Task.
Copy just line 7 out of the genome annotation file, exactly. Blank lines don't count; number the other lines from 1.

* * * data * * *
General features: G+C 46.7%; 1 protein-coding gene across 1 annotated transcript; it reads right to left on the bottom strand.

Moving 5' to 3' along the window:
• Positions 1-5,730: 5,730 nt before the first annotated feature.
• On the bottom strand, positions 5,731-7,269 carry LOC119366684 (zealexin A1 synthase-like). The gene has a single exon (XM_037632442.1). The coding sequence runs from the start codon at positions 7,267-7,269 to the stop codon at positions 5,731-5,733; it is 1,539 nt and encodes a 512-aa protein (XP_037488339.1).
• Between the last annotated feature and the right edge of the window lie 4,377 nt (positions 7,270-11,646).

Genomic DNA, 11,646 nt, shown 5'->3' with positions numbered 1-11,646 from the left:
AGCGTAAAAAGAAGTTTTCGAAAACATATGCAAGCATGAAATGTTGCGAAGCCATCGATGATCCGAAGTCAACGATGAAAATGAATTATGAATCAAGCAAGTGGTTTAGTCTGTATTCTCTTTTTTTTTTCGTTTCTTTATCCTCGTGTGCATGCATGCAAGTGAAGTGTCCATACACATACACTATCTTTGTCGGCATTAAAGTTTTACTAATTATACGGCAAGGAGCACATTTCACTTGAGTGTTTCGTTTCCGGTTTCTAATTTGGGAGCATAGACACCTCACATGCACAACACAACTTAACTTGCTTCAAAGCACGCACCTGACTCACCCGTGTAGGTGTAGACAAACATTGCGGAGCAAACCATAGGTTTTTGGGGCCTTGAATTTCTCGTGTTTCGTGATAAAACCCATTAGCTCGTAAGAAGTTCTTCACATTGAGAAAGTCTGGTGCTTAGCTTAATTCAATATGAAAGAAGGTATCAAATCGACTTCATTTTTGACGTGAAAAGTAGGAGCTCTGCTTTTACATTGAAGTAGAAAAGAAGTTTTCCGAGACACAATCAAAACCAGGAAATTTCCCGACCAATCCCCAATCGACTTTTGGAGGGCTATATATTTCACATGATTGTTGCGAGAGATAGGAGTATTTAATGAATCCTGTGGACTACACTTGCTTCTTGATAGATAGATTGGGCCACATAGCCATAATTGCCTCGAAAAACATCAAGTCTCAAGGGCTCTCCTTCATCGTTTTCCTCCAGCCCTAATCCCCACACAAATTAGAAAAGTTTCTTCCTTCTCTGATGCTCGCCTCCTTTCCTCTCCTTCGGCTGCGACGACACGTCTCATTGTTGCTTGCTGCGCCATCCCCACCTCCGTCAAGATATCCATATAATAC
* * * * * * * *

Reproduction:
AGCGTAAAAAGAAGTTTTCGAAAACATATGCAAGCATGAAATGTTGCGAAGCCATCGATGATCCGAAGTCAACGATGAAAATGAATTATGAATCAAGCAAGTGGTTTAGTCTGTATTCTCTTTTTTTTTTCGTTTCTTTATCCTCGTGTGCATGCATGCAAGTGAAGTGTCCATACACATACACTATCTTTGTCGGCATTAAAGTTTTACTAATTATACGGCAAGGAGCACATTTCACTTGAGTGTTTCGTTTCCGGTTTCTAATTTGGGAGCATAGACACCTCACATGCACAACACAACTTAACTTGCTTCAAAGCACGCACCTGACTCACCCGTGTAGGTGTAGACAAACATTGCGGAGCAAACCATAGGTTTTTGGGGCCTTGAATTTCTCGTGTTTCGTGATAAAACCCATTAGCTCGTAAGAAGTTCTTCACATTGAGAAAGTCTGGTGCTTAGCTTAATTCAATATGAAAGAAGGTATCAAATCGACTTCATTTTTGACGTGAAAAGTAGGAGCTCTGCTTTTACATTGAAGTAGAAAAGAAGTTTTCCGAGACACAATCAAAACCAGGAAATTTCCCGACCAATCCCCAATCGACTTTTGGAGGGCTATATATTTCACATGATTGTTGCGAGAGATAGGAGTATTTAATGAATCCTGTGGACTACACTTGCTTCTTGATAGATAGATTGGGCCACATAGCCATAATTGCCTCGAAAAACATCAAGTCTCAAGGGCTCTCCTTCATCGTTTTCCTCCAGCCCTAATCCCCACACAAATTAGAAAAGTTTCTTCCTTCTCTGATGCTCGCCTCCTTTCCTCTCCTTCGGCTGCGACGACACGTCTCATTGTTGCTTGCTGCGCCATCCCCACCTCCGTCAAGATATCCATATAATAC